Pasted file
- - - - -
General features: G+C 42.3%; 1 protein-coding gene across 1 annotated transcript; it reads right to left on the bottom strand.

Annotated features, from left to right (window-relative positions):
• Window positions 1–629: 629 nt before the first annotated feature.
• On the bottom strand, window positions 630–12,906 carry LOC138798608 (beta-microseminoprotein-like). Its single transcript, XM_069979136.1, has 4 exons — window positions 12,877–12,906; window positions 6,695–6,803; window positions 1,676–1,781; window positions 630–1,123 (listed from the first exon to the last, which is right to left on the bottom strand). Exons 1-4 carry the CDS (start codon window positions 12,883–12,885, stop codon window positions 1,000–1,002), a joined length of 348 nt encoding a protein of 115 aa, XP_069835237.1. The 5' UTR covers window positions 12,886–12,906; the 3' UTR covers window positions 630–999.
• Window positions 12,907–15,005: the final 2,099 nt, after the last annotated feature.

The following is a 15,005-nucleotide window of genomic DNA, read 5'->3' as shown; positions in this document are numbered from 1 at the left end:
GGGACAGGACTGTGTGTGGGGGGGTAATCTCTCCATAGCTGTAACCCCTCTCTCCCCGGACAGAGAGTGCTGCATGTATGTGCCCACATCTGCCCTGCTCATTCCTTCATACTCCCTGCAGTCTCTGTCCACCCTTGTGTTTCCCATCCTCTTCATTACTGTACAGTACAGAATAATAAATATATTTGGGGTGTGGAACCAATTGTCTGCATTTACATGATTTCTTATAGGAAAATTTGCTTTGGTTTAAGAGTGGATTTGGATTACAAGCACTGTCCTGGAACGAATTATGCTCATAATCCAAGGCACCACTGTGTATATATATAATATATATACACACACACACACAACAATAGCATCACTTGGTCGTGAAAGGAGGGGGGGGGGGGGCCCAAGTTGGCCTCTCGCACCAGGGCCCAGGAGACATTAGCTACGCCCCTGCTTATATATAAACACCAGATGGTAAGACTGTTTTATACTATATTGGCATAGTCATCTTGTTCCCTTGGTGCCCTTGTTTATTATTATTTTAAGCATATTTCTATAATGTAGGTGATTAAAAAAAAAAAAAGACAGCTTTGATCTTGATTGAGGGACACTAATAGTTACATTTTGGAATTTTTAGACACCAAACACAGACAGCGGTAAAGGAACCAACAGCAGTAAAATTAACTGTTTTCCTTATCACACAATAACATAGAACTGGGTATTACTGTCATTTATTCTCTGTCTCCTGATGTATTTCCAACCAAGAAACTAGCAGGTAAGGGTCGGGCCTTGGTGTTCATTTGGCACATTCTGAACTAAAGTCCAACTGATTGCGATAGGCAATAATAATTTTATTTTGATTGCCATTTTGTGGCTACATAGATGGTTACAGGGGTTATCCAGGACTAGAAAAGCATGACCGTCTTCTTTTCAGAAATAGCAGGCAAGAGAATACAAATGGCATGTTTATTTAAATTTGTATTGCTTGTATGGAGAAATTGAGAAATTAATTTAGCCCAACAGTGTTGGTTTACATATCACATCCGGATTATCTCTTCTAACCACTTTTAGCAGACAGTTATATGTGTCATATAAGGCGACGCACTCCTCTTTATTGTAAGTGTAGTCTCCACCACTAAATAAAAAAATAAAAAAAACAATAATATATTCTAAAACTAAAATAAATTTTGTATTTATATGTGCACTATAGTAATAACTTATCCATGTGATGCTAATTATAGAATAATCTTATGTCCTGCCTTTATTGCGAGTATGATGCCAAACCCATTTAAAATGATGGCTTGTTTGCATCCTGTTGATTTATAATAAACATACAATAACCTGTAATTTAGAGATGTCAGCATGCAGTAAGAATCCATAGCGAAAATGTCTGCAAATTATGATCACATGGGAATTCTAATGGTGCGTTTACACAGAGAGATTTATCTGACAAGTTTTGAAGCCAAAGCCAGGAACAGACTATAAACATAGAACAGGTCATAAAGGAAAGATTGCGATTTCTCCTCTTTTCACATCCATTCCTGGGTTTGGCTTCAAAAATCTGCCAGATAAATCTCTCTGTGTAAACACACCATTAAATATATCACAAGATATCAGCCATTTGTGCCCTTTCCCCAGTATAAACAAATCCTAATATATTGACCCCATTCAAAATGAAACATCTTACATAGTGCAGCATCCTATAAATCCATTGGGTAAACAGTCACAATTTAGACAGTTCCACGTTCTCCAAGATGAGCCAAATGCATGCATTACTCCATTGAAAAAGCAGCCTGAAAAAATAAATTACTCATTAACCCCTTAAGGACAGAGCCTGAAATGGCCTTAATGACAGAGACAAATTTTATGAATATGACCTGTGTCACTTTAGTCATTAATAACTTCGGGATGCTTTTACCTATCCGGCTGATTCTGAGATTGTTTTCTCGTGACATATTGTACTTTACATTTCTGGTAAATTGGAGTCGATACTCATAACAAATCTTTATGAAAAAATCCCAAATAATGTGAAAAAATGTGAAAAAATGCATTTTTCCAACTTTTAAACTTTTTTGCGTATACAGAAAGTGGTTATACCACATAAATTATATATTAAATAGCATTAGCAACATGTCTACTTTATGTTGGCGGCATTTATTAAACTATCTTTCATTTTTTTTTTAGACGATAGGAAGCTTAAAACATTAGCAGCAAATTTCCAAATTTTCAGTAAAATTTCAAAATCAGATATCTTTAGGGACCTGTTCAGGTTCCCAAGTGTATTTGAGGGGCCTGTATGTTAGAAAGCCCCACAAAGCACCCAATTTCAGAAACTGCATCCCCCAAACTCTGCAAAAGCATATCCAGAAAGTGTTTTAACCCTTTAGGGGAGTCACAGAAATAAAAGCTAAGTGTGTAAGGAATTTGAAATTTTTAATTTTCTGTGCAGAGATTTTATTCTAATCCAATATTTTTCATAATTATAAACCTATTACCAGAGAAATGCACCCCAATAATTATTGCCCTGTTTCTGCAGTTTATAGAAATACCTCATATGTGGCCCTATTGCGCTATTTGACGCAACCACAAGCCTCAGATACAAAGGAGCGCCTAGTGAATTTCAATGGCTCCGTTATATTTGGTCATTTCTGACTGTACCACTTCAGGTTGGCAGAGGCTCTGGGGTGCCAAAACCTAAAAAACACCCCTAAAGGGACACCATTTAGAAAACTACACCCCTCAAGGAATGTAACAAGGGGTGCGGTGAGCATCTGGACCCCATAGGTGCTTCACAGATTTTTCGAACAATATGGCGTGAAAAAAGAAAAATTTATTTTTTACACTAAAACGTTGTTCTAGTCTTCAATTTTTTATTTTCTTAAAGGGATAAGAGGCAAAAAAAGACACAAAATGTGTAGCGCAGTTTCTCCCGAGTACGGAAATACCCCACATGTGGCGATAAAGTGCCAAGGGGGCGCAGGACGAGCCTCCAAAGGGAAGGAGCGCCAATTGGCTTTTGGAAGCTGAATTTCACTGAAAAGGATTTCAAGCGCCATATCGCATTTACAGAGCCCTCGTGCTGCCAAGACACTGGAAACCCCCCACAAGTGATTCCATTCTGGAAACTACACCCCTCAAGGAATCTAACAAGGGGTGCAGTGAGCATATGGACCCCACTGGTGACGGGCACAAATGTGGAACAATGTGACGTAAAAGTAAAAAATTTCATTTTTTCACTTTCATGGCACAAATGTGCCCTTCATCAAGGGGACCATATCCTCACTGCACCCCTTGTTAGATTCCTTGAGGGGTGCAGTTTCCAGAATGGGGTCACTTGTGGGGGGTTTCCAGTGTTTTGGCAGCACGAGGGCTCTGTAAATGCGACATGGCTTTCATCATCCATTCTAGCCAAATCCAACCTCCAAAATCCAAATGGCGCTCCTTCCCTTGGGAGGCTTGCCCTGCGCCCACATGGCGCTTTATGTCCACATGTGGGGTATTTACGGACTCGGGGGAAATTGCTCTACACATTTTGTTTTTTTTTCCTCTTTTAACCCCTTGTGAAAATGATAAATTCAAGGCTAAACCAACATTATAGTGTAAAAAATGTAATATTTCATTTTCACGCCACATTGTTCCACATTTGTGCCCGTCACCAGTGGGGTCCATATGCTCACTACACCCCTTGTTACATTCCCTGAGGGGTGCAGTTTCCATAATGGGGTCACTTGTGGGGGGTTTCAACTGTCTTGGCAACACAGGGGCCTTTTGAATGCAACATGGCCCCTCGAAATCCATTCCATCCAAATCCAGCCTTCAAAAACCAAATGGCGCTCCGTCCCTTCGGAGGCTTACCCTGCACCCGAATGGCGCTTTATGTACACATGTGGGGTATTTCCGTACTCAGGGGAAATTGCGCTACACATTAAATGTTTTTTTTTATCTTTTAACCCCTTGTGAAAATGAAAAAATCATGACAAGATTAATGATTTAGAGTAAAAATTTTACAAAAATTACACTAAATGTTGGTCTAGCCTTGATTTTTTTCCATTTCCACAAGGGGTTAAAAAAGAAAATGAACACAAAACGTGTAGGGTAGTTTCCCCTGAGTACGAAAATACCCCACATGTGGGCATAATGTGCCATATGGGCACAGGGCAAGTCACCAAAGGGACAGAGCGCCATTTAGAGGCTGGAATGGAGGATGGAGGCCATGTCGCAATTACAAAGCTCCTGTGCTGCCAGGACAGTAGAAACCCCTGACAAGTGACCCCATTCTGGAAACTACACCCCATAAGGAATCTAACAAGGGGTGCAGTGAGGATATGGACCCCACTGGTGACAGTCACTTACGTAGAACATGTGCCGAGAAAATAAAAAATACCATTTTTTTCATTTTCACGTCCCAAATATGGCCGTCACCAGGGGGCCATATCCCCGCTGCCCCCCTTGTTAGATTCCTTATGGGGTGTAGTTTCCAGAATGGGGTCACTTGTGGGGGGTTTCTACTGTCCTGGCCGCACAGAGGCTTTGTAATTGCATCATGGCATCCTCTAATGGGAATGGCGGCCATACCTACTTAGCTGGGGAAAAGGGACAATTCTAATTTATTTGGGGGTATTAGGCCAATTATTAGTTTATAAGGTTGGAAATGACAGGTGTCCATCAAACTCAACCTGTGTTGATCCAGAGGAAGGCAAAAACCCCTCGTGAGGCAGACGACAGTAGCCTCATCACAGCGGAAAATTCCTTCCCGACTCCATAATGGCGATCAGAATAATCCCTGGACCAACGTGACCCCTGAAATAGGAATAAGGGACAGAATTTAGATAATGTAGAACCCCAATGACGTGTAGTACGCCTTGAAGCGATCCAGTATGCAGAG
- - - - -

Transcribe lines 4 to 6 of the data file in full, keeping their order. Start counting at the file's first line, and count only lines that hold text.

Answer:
• On the bottom strand, window positions 630–12,906 carry LOC138798608 (beta-microseminoprotein-like). Its single transcript, XM_069979136.1, has 4 exons — window positions 12,877–12,906; window positions 6,695–6,803; window positions 1,676–1,781; window positions 630–1,123 (listed from the first exon to the last, which is right to left on the bottom strand). Exons 1-4 carry the CDS (start codon window positions 12,883–12,885, stop codon window positions 1,000–1,002), a joined length of 348 nt encoding a protein of 115 aa, XP_069835237.1. The 5' UTR covers window positions 12,886–12,906; the 3' UTR covers window positions 630–999.
• Window positions 12,907–15,005: the final 2,099 nt, after the last annotated feature.

The following is a 15,005-nucleotide window of genomic DNA, read 5'->3' as shown; positions in this document are numbered from 1 at the left end: